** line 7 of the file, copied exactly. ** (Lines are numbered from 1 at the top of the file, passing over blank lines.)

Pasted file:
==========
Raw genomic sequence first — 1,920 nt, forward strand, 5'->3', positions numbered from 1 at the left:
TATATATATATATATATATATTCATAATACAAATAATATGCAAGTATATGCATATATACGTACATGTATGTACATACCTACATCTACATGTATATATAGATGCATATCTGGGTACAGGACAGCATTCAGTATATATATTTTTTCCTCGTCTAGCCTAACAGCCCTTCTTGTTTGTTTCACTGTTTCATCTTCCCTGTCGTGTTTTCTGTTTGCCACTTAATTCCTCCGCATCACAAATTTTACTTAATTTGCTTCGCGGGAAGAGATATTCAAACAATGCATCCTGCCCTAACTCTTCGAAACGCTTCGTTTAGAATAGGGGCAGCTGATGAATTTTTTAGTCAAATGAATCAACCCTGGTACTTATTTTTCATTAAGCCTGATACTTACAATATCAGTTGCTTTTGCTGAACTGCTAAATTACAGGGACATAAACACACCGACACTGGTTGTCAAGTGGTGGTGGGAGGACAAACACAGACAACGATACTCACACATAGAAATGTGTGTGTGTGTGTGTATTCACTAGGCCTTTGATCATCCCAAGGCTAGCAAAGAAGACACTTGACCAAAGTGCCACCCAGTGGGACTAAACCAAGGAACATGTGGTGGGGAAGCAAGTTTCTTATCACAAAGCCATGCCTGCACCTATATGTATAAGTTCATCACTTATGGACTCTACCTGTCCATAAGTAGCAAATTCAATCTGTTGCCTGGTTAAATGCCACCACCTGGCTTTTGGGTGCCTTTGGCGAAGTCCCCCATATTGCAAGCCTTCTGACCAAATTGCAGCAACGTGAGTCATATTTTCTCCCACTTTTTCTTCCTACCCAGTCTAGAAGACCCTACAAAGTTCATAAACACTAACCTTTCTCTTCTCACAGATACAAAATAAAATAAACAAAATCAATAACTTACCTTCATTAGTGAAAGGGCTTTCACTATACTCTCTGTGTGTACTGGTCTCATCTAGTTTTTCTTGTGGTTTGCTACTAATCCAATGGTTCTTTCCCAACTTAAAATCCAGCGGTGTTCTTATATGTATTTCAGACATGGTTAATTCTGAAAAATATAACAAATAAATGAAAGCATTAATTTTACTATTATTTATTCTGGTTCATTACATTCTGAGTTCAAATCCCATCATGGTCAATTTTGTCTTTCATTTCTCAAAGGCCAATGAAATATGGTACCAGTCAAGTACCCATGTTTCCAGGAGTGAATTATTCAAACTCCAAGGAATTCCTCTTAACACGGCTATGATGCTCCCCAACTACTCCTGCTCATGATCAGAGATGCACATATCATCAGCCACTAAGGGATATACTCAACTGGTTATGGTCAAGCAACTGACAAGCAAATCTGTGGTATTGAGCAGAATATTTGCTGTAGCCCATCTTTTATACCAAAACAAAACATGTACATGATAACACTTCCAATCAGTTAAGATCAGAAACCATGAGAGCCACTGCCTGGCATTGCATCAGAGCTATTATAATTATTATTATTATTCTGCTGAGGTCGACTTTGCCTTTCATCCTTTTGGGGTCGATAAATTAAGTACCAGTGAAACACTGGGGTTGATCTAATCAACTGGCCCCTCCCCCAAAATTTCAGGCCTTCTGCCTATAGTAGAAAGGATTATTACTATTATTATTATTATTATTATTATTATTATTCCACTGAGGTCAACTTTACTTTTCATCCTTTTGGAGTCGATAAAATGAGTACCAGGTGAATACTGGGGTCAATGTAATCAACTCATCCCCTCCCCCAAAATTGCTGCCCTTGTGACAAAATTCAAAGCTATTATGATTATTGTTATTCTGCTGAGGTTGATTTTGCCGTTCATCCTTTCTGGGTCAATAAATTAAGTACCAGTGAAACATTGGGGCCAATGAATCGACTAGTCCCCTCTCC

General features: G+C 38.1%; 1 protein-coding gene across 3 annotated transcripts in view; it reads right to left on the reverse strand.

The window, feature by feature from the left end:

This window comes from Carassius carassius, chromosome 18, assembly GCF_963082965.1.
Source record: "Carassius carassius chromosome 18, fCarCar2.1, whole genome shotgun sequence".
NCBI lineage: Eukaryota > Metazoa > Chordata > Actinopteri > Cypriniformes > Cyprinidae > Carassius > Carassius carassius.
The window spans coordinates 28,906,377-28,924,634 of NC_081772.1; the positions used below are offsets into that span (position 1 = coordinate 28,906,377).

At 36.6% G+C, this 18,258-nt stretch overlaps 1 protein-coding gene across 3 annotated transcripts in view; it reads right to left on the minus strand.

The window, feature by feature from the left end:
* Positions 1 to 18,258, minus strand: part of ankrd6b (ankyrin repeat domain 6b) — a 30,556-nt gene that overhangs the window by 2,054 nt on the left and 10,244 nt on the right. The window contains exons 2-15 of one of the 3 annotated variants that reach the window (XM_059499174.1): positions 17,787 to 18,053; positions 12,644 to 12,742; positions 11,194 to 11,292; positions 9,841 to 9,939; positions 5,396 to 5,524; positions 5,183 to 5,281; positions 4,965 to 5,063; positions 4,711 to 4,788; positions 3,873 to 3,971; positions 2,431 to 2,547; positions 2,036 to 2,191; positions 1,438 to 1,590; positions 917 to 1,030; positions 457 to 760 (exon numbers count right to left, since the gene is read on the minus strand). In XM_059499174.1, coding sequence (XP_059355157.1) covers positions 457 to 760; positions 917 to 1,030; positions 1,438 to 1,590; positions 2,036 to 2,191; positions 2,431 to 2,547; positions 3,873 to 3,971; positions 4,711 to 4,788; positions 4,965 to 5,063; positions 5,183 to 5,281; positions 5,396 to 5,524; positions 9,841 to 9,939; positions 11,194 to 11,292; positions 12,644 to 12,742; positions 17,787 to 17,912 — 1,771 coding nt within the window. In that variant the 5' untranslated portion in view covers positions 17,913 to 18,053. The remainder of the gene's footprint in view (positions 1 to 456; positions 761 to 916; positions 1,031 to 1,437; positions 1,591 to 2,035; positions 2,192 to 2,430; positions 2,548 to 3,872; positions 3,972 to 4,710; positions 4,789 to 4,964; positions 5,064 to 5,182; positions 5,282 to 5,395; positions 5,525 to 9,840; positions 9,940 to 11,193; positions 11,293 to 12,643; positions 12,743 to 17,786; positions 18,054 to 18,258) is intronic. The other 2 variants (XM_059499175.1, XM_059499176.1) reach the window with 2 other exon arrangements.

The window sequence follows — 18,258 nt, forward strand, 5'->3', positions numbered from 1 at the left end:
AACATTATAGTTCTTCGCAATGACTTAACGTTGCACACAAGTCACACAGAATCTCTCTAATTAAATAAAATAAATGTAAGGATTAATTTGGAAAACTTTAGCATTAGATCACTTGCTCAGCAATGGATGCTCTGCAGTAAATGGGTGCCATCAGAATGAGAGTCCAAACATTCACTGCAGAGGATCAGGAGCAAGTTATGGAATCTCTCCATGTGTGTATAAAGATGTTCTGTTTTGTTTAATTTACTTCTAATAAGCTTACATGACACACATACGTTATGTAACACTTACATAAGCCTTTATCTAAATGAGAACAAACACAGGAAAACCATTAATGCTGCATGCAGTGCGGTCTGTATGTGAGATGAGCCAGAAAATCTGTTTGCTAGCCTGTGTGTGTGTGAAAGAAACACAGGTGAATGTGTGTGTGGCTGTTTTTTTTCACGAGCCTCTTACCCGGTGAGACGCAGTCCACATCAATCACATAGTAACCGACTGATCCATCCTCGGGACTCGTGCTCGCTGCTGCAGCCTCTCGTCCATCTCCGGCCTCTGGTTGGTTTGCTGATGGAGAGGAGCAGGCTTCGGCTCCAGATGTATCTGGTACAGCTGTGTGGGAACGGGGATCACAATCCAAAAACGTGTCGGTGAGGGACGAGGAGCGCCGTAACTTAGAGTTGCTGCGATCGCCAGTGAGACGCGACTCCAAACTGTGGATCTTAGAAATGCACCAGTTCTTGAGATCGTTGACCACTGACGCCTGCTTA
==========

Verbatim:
NCBI lineage: Eukaryota > Metazoa > Chordata > Actinopteri > Cypriniformes > Cyprinidae > Carassius > Carassius carassius.